Alvar Aalto’s Villa Mairea in Noormarkku, Finland, built between 1937 and 1939 as a rural retreat, is considered one of the greatest houses of the 20th century. Japanese architect Shigeru Ban, who curated a major retrospective of Aalto’s work at the Barbican in London in 2007, says photographs give no real sense of Aalto’s buildings.
Posts Tagged ‘Japanese design’
More houses by Paul Rudolph. I’m not sure why I like him so much; maybe it’s the feeling that every space is designed for a party, or the use of white, or that he went so glam/space age in the 60s and 70s. I like all the low Japanese-style seating, often set in one-step-deep conversation pits.
The photo above shows the central living area of a rural farmhouse on the border of Tochigi and Ibaraki prefectures. The house was restored by Kenji Tsuchisawa who bought it as a rundown heap when he was only 20, after seeing a photograph of a traditional Japanese farmhouse on a Tokyo magazine cover.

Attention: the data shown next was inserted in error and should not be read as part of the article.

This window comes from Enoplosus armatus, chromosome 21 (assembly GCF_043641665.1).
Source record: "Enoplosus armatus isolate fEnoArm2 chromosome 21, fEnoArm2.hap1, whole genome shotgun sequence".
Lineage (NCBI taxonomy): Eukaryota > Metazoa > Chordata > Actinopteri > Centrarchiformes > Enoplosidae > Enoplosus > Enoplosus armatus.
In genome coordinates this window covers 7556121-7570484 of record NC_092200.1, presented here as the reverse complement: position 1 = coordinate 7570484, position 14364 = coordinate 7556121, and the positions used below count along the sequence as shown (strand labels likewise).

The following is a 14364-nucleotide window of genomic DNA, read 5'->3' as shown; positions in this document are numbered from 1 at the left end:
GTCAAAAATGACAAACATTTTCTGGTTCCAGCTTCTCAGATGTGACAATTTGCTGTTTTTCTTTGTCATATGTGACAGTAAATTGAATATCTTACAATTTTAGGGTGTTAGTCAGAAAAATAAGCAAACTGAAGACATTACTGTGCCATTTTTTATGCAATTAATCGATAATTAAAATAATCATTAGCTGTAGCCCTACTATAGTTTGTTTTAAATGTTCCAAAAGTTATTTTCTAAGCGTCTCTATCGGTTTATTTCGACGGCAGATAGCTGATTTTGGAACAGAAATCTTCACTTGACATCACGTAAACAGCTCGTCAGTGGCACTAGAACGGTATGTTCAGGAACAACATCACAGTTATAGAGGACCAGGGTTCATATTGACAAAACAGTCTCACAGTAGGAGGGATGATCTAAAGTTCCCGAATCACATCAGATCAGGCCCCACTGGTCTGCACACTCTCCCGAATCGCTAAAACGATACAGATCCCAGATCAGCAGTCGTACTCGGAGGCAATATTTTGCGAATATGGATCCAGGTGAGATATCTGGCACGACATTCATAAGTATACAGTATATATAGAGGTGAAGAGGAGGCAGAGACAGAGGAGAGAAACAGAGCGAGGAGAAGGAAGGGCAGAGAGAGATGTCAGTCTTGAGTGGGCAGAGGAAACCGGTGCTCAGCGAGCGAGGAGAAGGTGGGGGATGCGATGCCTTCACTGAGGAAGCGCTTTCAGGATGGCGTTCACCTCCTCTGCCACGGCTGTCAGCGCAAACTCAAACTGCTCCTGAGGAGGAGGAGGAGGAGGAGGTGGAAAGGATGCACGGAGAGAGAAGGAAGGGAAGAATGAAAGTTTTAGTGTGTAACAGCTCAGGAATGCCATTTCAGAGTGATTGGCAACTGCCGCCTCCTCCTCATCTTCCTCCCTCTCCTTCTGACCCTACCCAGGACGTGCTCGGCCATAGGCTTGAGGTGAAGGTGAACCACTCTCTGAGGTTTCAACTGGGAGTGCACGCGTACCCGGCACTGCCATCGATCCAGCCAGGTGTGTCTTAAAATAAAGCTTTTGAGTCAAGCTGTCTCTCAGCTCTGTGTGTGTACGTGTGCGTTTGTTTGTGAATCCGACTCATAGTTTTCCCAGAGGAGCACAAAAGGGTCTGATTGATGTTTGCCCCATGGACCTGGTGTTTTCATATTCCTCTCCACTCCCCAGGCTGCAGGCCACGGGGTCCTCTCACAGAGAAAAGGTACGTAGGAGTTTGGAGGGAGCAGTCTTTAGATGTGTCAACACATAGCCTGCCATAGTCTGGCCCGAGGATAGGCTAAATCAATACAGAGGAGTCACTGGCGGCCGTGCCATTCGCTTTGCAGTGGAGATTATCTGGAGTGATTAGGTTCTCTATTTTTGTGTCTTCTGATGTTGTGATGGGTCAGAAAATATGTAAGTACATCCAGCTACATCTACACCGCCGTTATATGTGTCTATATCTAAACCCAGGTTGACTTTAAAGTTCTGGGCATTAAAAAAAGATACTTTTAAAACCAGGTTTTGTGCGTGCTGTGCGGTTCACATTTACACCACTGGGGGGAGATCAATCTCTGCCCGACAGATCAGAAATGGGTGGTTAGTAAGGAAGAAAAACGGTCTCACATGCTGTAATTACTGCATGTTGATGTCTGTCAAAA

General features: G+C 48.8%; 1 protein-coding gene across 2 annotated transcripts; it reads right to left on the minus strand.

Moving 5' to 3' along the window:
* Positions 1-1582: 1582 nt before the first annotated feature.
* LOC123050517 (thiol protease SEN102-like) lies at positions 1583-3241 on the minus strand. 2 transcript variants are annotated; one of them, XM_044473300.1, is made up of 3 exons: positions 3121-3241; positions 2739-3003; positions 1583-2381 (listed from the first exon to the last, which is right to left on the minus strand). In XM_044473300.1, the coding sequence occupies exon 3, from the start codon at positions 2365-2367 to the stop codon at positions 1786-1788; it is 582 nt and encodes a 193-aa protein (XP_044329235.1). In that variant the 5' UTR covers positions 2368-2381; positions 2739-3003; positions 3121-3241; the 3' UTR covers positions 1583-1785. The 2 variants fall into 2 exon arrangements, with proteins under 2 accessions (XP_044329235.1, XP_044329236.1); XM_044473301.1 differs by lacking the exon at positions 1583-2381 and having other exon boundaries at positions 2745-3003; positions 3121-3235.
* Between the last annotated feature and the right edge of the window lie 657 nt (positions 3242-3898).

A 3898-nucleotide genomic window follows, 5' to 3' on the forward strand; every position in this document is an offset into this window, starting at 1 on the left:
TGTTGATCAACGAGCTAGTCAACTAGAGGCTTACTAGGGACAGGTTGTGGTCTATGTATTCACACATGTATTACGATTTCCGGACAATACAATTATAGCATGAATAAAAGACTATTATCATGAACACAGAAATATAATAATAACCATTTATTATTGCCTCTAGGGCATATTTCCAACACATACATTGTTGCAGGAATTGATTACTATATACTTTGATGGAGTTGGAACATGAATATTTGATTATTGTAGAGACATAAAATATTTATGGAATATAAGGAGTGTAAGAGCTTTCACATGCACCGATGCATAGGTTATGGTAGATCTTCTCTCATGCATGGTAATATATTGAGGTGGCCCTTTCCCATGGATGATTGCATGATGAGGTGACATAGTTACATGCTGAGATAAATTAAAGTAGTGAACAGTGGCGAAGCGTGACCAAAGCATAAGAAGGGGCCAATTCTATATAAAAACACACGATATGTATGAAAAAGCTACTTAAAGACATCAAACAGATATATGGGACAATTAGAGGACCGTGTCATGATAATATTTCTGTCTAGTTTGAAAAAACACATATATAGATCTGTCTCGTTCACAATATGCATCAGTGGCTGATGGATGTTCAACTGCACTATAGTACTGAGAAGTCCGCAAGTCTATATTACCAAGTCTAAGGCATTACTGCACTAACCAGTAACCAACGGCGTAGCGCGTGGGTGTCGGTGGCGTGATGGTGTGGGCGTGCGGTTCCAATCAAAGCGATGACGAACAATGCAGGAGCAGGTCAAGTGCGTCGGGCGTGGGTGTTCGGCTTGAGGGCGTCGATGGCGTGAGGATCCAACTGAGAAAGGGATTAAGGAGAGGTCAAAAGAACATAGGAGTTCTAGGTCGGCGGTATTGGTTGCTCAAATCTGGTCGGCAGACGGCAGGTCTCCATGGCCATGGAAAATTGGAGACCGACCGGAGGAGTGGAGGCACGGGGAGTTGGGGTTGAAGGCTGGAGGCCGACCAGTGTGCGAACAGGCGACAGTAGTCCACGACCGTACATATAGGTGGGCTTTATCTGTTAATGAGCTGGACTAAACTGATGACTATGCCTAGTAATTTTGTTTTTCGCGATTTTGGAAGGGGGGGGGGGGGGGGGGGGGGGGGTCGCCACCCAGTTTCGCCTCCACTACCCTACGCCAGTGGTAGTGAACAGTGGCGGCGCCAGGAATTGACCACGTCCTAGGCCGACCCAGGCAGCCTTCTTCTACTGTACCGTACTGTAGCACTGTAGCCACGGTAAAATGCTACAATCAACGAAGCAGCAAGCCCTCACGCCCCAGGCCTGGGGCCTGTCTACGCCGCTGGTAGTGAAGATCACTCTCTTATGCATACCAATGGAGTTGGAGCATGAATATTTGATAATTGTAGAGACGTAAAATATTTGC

The bottom photo shows a functioning scarecrows made of indigo-dyed hemp. The original book caption reads “The bold design of this piece of shibori-dyed hemp by Seizo Ishikawa, a farmer, seems at home working as a scarecrow by a newly harvested rice field.” The birds in Japan must have been accustomed to seeing farmers in real Japanese indigo yukatas, waving their arms.
Flickr photos by Ken McCown, a designer and professor of architecture and landscape design. This is a beautiful Japanese-influenced guest house by architect Paul Hayden Kirk (1914-1995) at the Bloedel Reserve in Seattle. It seems to be halfway between a Case Study house and a traditional Japanese farmhouse.
In the western world, 750 sq ft apartments can seem really small, even for just two people. The excerpt below is from an interesting article by Nold Egenter, a Swiss architectural anthropologist, on the cultural influences that allow the Japanese to live comfortably in what North Americans would consider small spaces.